General Average Loss Cases

The world’s largest container shipping company has had two fires on board their vessels in the past two weeks. This has become a trend that has shippers looking to mitigate the risk of placing their goods on a ship without cargo insurance. The scale of the problem is what’s frightening. Fires are becoming more and more commonplace on container ships. Last month there was a container ship fire off the coast of British Columbia, Canada. Another fire broke out in April of last year off the coast of Sri Lanka. February of last year there was another fire off the coast of South Africa due to hazardous material. Insurance companies are expecting hundreds of millions of dollars worth of claims.

What is General Average and Who Can Claim General Average?

On the recent container ship fire Maersk has declared General Average. The shipping line appoints General Average to cover the cost of the damage to the vessel. It is a process where the party who incurs a loss or extra expense (the shipping line) is re-compensated by the contribution of those parties interests that have been saved (the other companies who have cargo on the vessel).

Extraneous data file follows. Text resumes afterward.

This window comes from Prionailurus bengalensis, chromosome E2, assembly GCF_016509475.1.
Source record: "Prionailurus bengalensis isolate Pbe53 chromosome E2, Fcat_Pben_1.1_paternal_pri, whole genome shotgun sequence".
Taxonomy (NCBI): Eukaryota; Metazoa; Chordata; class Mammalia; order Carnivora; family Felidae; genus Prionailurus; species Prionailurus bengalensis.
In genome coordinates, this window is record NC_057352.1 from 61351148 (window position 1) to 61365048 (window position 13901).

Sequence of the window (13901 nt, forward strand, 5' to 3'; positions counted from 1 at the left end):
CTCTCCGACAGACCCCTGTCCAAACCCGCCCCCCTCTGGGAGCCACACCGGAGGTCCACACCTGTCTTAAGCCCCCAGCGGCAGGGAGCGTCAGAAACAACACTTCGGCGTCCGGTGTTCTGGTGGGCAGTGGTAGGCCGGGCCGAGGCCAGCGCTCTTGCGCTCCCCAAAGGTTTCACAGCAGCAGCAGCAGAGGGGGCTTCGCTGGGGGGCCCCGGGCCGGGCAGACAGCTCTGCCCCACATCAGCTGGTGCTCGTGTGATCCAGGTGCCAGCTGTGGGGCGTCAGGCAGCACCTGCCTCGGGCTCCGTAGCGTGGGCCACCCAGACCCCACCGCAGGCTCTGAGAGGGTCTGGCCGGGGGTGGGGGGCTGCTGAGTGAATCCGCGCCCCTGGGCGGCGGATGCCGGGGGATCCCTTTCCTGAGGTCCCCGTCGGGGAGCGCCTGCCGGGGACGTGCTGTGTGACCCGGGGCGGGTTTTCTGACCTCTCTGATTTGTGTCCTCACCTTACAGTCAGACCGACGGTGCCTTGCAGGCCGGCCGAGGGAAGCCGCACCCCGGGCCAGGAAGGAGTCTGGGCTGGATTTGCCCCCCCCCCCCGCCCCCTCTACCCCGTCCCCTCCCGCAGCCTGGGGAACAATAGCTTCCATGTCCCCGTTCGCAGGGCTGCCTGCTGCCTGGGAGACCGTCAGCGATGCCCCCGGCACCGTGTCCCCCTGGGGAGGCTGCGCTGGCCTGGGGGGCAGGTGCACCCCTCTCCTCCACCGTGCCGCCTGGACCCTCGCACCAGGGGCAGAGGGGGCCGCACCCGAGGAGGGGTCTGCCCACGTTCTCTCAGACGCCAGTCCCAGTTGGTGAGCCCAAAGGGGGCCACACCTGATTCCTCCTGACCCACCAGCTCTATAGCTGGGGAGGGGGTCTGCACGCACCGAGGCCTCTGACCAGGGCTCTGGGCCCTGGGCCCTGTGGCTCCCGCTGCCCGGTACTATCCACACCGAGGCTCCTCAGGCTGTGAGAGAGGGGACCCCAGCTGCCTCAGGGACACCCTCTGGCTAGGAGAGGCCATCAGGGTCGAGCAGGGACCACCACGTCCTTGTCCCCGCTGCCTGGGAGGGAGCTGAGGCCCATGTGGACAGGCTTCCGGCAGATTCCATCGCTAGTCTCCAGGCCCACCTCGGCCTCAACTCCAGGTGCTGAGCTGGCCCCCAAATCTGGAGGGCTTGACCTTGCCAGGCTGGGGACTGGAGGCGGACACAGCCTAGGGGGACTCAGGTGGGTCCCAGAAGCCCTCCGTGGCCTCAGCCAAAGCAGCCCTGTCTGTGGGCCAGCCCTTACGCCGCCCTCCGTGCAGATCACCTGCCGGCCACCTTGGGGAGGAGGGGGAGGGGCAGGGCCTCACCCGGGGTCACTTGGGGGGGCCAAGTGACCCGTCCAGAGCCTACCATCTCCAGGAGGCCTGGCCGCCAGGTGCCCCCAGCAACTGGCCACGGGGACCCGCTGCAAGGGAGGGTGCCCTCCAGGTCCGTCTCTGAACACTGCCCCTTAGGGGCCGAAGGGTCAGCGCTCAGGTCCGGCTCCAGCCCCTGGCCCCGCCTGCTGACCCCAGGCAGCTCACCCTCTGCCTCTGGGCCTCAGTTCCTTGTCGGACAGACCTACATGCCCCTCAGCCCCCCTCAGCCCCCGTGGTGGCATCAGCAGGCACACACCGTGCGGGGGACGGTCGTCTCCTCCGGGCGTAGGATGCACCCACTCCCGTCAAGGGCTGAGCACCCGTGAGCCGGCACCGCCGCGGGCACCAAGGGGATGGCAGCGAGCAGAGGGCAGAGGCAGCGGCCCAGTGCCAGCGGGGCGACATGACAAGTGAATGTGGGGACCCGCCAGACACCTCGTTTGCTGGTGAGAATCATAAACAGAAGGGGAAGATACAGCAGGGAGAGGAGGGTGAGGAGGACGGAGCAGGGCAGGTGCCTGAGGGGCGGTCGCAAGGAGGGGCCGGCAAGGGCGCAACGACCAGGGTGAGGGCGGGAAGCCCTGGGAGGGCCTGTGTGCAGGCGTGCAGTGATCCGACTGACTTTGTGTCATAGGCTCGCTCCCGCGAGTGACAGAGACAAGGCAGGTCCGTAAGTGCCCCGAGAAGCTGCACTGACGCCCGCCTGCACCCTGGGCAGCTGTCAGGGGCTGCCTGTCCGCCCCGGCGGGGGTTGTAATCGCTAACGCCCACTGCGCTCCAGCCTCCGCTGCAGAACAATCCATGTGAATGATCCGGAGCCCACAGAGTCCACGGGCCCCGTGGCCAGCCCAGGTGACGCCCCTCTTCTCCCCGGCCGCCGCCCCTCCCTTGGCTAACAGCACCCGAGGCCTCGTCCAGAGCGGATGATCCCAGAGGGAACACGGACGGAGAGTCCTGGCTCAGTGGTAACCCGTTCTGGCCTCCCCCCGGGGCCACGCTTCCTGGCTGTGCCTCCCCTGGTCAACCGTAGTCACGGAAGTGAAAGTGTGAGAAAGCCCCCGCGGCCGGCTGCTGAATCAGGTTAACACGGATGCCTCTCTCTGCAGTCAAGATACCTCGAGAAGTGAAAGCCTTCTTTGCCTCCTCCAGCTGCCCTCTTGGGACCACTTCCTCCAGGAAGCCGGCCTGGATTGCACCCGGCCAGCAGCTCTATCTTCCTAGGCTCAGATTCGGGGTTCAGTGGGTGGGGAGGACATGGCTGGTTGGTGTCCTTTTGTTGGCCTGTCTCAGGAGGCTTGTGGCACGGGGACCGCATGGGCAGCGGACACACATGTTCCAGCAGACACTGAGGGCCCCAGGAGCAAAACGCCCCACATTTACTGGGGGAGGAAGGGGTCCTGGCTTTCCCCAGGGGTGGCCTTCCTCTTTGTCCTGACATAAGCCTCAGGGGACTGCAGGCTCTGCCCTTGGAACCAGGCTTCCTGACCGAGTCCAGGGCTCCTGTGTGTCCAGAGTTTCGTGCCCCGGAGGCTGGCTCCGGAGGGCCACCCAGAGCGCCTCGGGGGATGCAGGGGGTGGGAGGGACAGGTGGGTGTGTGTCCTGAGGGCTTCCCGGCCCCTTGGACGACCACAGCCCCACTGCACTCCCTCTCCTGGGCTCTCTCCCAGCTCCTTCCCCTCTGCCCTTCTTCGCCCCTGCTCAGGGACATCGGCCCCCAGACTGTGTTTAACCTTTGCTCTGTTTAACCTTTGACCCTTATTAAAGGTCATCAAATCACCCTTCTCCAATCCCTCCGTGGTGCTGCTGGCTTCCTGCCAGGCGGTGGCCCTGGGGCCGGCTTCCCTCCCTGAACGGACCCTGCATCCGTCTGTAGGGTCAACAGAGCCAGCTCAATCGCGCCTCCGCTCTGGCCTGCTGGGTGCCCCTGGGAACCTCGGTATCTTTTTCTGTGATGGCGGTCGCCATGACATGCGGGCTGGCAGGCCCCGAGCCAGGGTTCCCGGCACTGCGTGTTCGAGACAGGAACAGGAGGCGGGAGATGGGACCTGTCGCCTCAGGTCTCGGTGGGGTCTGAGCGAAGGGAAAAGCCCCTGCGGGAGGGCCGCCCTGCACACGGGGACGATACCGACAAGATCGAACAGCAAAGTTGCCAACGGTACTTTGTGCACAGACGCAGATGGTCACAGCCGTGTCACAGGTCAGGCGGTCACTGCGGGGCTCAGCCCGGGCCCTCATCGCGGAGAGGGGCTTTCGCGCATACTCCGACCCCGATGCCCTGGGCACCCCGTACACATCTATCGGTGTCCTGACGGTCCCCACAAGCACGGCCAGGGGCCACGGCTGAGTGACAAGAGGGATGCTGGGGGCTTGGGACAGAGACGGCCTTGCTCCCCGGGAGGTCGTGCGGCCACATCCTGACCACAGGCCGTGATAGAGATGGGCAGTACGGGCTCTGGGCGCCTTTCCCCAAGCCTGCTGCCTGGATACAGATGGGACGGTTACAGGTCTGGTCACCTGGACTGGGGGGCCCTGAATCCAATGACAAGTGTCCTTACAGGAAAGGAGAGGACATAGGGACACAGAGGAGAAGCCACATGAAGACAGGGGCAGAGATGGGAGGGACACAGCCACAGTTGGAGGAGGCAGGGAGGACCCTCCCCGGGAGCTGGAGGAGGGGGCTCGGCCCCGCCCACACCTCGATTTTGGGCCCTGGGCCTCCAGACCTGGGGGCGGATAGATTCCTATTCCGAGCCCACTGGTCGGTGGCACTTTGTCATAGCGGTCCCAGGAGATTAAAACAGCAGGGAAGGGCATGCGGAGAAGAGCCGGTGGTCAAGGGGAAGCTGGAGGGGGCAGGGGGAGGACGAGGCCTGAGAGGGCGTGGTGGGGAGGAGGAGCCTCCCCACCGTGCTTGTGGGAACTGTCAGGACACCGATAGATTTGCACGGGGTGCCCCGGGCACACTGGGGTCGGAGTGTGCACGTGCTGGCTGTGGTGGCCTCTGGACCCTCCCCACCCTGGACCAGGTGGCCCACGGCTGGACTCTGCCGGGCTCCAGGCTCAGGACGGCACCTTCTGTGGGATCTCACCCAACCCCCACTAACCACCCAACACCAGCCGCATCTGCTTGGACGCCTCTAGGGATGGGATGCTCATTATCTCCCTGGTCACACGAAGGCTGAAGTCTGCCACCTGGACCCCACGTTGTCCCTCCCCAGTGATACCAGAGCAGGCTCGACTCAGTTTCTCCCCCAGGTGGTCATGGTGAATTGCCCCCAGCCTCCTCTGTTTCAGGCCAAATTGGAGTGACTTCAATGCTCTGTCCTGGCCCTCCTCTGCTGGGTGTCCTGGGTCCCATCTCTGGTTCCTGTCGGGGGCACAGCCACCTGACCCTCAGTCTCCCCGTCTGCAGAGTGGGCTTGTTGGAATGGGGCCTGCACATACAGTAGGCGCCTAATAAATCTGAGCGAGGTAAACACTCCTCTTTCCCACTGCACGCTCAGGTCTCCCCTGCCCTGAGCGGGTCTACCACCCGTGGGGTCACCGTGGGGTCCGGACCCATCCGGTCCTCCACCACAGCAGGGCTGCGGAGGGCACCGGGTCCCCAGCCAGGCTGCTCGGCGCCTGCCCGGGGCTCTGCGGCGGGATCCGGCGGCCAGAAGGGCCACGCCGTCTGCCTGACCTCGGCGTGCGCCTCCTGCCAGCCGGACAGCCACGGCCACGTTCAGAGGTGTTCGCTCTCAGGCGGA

When is General Average Declared?

The shipping line will asses the damage and arrive at a total cost of repair or loss. They will then allocate this cost among the companies which had cargo on the vessel, regardless of whether their goods caused the damage or not. If no insurance has been organized, then a cash deposit will be needed before your shipment will be released by the shipping line. To safeguard yourself from loss it is important to set yourself up with an all risks policy. Some shippers do not realize that not all policies cover General Average. This can be especially painful to a shipper who thinks their policy covers them, only to discover they do not have an all risks policy that will cover General Average. PCB Freight provides shippers solutions by only offering AAA rated insurers that can guarantee you will be covered for all policies, including General Average. This shows why it is important for shippers to insure their freight. Companies throughout the supply chain work hard to make sure your goods arrive safely, but things happen. You never know how, why, or when an unforeseen circumstance could put you on the hook for General Average. Save yourself the risk and make sure you have the proper international insurance to save you from disaster. It could save your business. To have PCB Freight Management help you with your next shipment, including cargo insurance, please click on the "request a quote" button below to get an experienced, trusted, expert on your side.

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Two Cranes - Two Ports - Two Oceans - One Final Destination, Lima Peru!